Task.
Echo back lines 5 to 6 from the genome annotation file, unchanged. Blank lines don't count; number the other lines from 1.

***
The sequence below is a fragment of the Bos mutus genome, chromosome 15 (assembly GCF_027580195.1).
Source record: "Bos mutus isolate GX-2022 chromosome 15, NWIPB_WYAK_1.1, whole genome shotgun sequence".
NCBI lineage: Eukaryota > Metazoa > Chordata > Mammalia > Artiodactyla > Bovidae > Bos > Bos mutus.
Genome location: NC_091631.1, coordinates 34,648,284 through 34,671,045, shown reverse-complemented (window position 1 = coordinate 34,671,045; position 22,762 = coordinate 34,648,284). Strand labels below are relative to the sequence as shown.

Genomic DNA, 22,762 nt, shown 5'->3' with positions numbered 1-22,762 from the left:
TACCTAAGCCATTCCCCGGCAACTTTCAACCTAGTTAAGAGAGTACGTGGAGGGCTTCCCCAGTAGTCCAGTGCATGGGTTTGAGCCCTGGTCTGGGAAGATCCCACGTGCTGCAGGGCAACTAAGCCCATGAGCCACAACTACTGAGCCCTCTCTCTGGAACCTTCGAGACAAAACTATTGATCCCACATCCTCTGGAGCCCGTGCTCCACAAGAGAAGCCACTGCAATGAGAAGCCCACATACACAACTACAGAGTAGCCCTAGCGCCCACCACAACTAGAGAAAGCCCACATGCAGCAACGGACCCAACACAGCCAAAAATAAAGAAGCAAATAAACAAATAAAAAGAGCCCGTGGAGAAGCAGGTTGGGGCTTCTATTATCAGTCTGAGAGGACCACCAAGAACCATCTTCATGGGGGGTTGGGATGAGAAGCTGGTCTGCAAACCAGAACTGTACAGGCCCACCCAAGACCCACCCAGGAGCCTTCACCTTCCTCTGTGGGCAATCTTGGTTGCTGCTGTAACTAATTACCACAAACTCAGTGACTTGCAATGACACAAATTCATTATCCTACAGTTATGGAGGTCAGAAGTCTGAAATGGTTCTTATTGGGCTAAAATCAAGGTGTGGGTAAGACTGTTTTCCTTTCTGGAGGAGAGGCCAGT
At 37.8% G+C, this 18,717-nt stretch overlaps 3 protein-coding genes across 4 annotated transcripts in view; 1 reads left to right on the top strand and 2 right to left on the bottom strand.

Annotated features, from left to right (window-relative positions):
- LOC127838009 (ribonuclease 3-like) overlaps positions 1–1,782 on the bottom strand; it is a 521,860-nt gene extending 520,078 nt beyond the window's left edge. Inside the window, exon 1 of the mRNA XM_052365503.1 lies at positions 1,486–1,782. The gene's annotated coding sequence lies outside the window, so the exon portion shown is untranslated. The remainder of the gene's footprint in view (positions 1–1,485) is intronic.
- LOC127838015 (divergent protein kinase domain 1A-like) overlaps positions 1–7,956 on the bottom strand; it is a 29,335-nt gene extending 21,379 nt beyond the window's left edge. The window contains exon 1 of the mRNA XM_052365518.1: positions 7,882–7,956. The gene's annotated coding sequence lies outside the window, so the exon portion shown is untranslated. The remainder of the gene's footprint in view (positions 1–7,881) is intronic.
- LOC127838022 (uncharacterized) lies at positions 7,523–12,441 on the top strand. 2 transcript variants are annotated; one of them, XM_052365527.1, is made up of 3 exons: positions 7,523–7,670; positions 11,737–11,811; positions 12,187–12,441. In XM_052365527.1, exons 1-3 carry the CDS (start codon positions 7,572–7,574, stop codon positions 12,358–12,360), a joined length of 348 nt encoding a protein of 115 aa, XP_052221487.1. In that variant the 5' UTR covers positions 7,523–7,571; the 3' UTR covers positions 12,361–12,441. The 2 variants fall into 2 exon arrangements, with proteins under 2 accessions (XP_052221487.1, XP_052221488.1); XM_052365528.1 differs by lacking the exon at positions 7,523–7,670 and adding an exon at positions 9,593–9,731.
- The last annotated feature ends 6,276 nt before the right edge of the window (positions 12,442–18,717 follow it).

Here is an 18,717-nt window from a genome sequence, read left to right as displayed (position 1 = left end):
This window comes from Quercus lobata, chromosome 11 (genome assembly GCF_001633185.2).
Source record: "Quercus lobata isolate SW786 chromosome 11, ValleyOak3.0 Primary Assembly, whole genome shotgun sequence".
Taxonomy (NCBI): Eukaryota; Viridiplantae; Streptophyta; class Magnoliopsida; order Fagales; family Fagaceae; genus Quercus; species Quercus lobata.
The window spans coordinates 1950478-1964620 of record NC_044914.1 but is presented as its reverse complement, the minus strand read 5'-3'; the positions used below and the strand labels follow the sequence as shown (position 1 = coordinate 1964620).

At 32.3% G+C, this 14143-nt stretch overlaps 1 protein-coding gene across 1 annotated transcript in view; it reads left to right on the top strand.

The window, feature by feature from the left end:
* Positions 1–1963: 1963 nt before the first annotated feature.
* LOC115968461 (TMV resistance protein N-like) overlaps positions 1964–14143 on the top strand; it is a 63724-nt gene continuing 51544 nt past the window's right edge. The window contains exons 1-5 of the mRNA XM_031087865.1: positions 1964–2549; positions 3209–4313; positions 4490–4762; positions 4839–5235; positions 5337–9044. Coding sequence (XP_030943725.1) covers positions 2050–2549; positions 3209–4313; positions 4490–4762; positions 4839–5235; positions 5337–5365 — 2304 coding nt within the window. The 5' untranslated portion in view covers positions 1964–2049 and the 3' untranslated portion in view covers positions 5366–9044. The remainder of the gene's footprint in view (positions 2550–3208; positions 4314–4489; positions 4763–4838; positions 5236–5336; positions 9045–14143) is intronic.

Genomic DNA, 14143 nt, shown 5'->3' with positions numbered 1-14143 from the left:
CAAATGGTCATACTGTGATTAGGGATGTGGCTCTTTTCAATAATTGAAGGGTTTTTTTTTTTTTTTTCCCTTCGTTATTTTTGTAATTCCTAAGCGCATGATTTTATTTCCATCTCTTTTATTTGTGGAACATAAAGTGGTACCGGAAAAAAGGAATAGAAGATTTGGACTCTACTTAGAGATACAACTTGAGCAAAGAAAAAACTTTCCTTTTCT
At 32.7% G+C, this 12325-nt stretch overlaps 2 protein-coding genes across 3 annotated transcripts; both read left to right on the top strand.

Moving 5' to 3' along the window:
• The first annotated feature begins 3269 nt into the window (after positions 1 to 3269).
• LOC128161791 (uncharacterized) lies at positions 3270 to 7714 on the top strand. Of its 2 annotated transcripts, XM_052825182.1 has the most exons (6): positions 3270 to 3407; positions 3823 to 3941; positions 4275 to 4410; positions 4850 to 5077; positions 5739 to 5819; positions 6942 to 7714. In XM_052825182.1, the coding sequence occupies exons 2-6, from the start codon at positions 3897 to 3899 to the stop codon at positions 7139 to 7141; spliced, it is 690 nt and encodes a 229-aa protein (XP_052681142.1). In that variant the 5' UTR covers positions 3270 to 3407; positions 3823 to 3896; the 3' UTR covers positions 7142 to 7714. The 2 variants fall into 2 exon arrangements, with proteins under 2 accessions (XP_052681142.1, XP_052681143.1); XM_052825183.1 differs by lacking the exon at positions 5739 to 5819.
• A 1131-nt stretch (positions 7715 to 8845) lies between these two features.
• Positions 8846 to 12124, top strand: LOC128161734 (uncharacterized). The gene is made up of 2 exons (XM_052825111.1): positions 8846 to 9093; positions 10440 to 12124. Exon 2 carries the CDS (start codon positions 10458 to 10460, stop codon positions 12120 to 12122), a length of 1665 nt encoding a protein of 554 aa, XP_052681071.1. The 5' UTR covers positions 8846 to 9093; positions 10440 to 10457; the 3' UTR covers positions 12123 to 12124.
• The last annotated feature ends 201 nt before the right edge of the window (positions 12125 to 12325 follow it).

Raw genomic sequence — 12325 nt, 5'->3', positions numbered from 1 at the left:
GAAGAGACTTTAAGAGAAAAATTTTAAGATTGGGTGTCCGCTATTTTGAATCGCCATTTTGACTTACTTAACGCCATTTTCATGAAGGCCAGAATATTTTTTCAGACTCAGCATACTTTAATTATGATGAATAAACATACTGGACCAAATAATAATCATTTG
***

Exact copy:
Genomic DNA, 22,762 nt, shown 5'->3' with positions numbered 1-22,762 from the left:
TACCTAAGCCATTCCCCGGCAACTTTCAACCTAGTTAAGAGAGTACGTGGAGGGCTTCCCCAGTAGTCCAGTGCATGGGTTTGAGCCCTGGTCTGGGAAGATCCCACGTGCTGCAGGGCAACTAAGCCCATGAGCCACAACTACTGAGCCCTCTCTCTGGAACCTTCGAGACAAAACTATTGATCCCACATCCTCTGGAGCCCGTGCTCCACAAGAGAAGCCACTGCAATGAGAAGCCCACATACACAACTACAGAGTAGCCCTAGCGCCCACCACAACTAGAGAAAGCCCACATGCAGCAACGGACCCAACACAGCCAAAAATAAAGAAGCAAATAAACAAATAAAAAGAGCCCGTGGAGAAGCAGGTTGGGGCTTCTATTATCAGTCTGAGAGGACCACCAAGAACCATCTTCATGGGGGGTTGGGATGAGAAGCTGGTCTGCAAACCAGAACTGTACAGGCCCACCCAAGACCCACCCAGGAGCCTTCACCTTCCTCTGTGGGCAATCTTGGTTGCTGCTGTAACTAATTACCACAAACTCAGTGACTTGCAATGACACAAATTCATTATCCTACAGTTATGGAGGTCAGAAGTCTGAAATGGTTCTTATTGGGCTAAAATCAAGGTGTGGGTAAGACTGTTTTCCTTTCTGGAGGAGAGGCCAGT